Lebanon safe from debt crisis fallout

Published August 10th, 2011 - 03:30 GMT
Other experts voiced a reminder that Lebanon escaped unscathed from several financial crises that gripped the U.S. and European markets in the past
Other experts voiced a reminder that Lebanon escaped unscathed from several financial crises that gripped the U.S. and European markets in the past

The steep U.S. economic and financial crisis which caused stocks around the world to tumble will have no dire effects on the Lebanese economy and capital market, economists and bankers said Tuesday. “I don’t think that Lebanon will be directly impacted by the crisis in the United States. Our stock market in Beirut is already not doing well and the fall of shares in the U.S. and Europe will not make a big difference in the bourse,” Jihad Azour, former finance minister and key executive at Booze Allen company, told The Daily Star.

The decision by Standard & Poor’s to downgrade the AAA rating of the U.S. caused a wide uproar in most stock exchanges in Europe, Asia and even the Arab countries which saw their stocks plummet to alarming levels. The last minute agreement between U.S. President Barak Obama and the Republican leadership to raise the debt ceiling was not sufficient to calm the jittery markets around the world. Azour also believes that Lebanon has already managed to get all its immediate borrowing needs for this year after the Finance Ministry successfully closed $1.2 billion in Eurobonds which was four times oversubscribed and at relatively low yields. “But in case there was an increase in the U.S. Treasury rates to lure investors then this will ultimately have an effect on Lebanon and thus increase the cost of borrowing in the country,” he added.

Azour and other experts were confident that lowering the AAA rate of the United States would not prevent Washington from raising additional funds in the future, arguing that many banks and financial institutions still view the U.S. as a AAA country. They added that the markets that were severely affected by the crisis were the markets that are directly integrated in the system and fortunately that category does not include Lebanon. Azour added that the deterioration on the fiscal side in Lebanon has nothing to do with the market abroad. “The current government must keep the budget deficit law and this means not to overspend as this would affect the deficit,” he added.

Azour cautioned the government against making commitments under the pretext of improving social and medical benefits or even increasing the minimum wage as these steps would raise the budget deficit. He also saw no need to be concerned if Washington decided to cut the size of its economic assistance to Lebanon as part of efforts to reduce spending. “The entire U.S. assistance to Lebanon represents only 0.3 percent of our country’s GDP,” Azour said. Most of the economic assistance and grants Lebanon usually receives are from the oil rich Gulf states while other aid comes from the European Union.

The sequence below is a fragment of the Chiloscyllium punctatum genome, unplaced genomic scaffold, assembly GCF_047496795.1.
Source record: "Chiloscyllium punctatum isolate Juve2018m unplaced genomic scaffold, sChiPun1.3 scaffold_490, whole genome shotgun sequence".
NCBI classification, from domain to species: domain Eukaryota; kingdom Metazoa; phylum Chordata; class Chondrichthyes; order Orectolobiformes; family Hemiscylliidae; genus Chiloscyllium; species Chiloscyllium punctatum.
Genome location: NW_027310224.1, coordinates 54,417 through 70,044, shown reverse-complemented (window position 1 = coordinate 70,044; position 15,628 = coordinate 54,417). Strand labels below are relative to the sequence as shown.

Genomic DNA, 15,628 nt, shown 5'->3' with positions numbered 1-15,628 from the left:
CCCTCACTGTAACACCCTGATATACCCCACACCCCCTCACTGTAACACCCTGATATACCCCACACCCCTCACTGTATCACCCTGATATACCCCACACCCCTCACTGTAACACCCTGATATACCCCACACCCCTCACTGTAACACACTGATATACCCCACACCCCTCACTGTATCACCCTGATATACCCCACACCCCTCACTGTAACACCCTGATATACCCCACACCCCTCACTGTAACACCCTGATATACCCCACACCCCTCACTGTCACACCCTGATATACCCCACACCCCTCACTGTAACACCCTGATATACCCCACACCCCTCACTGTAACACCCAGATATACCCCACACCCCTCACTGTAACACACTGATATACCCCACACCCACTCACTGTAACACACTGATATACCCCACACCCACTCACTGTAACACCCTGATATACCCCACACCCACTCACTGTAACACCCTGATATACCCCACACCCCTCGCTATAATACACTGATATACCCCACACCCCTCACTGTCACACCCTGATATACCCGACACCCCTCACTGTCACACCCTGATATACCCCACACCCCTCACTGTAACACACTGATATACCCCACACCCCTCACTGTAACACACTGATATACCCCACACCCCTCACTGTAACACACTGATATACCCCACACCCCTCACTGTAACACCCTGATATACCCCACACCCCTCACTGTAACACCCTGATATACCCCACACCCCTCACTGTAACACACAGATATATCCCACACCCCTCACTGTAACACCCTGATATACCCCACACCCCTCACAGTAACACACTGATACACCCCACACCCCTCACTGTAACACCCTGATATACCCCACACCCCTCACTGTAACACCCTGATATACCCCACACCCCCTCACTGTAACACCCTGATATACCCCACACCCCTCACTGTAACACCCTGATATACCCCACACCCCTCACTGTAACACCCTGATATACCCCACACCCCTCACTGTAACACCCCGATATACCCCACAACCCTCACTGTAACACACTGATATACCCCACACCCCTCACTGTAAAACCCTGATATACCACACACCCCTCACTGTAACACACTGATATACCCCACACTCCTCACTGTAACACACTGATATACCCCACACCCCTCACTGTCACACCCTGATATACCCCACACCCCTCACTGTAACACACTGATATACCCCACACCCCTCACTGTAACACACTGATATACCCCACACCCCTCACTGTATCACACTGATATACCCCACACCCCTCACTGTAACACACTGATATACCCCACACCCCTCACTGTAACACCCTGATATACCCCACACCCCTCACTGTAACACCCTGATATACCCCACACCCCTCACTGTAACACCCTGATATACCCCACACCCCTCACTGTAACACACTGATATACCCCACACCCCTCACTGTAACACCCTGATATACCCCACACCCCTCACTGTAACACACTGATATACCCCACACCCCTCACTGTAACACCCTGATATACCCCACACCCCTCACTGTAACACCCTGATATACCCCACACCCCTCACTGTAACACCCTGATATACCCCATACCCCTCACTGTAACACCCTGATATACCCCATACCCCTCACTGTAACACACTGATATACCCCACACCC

Joe Sarrouh, adviser to the chairman of Fransabank, told The Daily Star that the global markets are plummeting because of fear of “what will come next.” “We have a slower growth in Asia and we have a sovereign problem. All these problems created a very intense fear factor,” Sarrouh said. He added that as a result of this crisis, investors rushed to make investments in gold, treating this metal not as a commodity but as a currency. “If rating agencies downgraded the two housing companies Fannie Mae and Freddie Mac in the United States the first thing that will happen is that the mortgages in this country will become more expensive,” Sarrouh said. He stressed that the forces driving the markets around the globe are panic and fear. Sarrouh argued that the impact of the global crisis in Lebanon is minimal because most of the country’s public debt is financed locally and most notably by the Lebanese banks. Lebanese banks hold the majority of the government’s public debt through the subscription of treasury bills and Eurobonds. Sarrouh said that Lebanon succeeded in issuing a $1.2 billion Eurobond amid a deep debt problem in Europe. More than 75 percent of this bond was bought by local investors and Lebanese banks while the rest was snatched by foreign companies.

Ghassan Diebah, a professor of economics and finance at the Lebanese American University, ruled out the possibility that the U.S. Treasury would increase substantially the interest rates on the dollar in the future. “They [ the U.S.] are now more concerned with monetary policy instead of raising the interest rates on the dollar. Even if it raised the rates to attract foreign investors, I doubt that this will have an effect on Lebanon,” Diebah said. But he warned that if the financial crisis around the world persists, “this could affect the assets of Lebanese banks in Europe.”

Other experts voiced a reminder that Lebanon escaped unscathed from several financial crises that gripped the U.S. and European markets in the past thanks to the big liquidity held by Lebanese banks and to the enormous resources of the Lebanese expatriates in the Gulf states and Africa.

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